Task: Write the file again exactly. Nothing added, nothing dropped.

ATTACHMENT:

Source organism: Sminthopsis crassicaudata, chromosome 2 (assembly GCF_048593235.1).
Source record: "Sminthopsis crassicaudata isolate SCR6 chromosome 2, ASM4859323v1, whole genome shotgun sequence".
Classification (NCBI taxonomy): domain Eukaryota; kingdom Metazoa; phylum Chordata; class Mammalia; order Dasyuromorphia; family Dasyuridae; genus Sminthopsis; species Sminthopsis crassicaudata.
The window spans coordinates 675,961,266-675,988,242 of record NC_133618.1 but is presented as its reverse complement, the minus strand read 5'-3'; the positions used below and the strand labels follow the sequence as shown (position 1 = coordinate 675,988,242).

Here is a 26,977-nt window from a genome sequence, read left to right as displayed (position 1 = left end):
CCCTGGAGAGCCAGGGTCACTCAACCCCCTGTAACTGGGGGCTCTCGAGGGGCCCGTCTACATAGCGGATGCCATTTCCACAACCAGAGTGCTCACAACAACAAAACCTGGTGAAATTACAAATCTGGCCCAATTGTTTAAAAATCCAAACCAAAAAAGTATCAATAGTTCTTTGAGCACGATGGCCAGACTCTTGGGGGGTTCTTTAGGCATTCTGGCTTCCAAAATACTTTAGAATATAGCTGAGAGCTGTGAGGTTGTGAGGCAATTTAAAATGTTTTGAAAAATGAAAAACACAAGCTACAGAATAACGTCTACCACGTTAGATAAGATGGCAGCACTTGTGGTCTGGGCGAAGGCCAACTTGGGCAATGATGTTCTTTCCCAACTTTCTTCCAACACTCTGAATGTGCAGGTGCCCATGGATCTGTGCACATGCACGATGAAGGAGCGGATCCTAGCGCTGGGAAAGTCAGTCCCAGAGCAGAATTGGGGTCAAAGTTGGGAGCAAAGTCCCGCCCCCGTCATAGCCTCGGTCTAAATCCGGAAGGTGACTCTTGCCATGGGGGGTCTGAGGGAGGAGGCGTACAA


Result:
Source organism: Sminthopsis crassicaudata, chromosome 2 (assembly GCF_048593235.1).
Source record: "Sminthopsis crassicaudata isolate SCR6 chromosome 2, ASM4859323v1, whole genome shotgun sequence".
Classification (NCBI taxonomy): domain Eukaryota; kingdom Metazoa; phylum Chordata; class Mammalia; order Dasyuromorphia; family Dasyuridae; genus Sminthopsis; species Sminthopsis crassicaudata.
The window spans coordinates 675,961,266-675,988,242 of record NC_133618.1 but is presented as its reverse complement, the minus strand read 5'-3'; the positions used below and the strand labels follow the sequence as shown (position 1 = coordinate 675,988,242).

Here is a 26,977-nt window from a genome sequence, read left to right as displayed (position 1 = left end):
CCCTGGAGAGCCAGGGTCACTCAACCCCCTGTAACTGGGGGCTCTCGAGGGGCCCGTCTACATAGCGGATGCCATTTCCACAACCAGAGTGCTCACAACAACAAAACCTGGTGAAATTACAAATCTGGCCCAATTGTTTAAAAATCCAAACCAAAAAAGTATCAATAGTTCTTTGAGCACGATGGCCAGACTCTTGGGGGGTTCTTTAGGCATTCTGGCTTCCAAAATACTTTAGAATATAGCTGAGAGCTGTGAGGTTGTGAGGCAATTTAAAATGTTTTGAAAAATGAAAAACACAAGCTACAGAATAACGTCTACCACGTTAGATAAGATGGCAGCACTTGTGGTCTGGGCGAAGGCCAACTTGGGCAATGATGTTCTTTCCCAACTTTCTTCCAACACTCTGAATGTGCAGGTGCCCATGGATCTGTGCACATGCACGATGAAGGAGCGGATCCTAGCGCTGGGAAAGTCAGTCCCAGAGCAGAATTGGGGTCAAAGTTGGGAGCAAAGTCCCGCCCCCGTCATAGCCTCGGTCTAAATCCGGAAGGTGACTCTTGCCATGGGGGGTCTGAGGGAGGAGGCGTACAA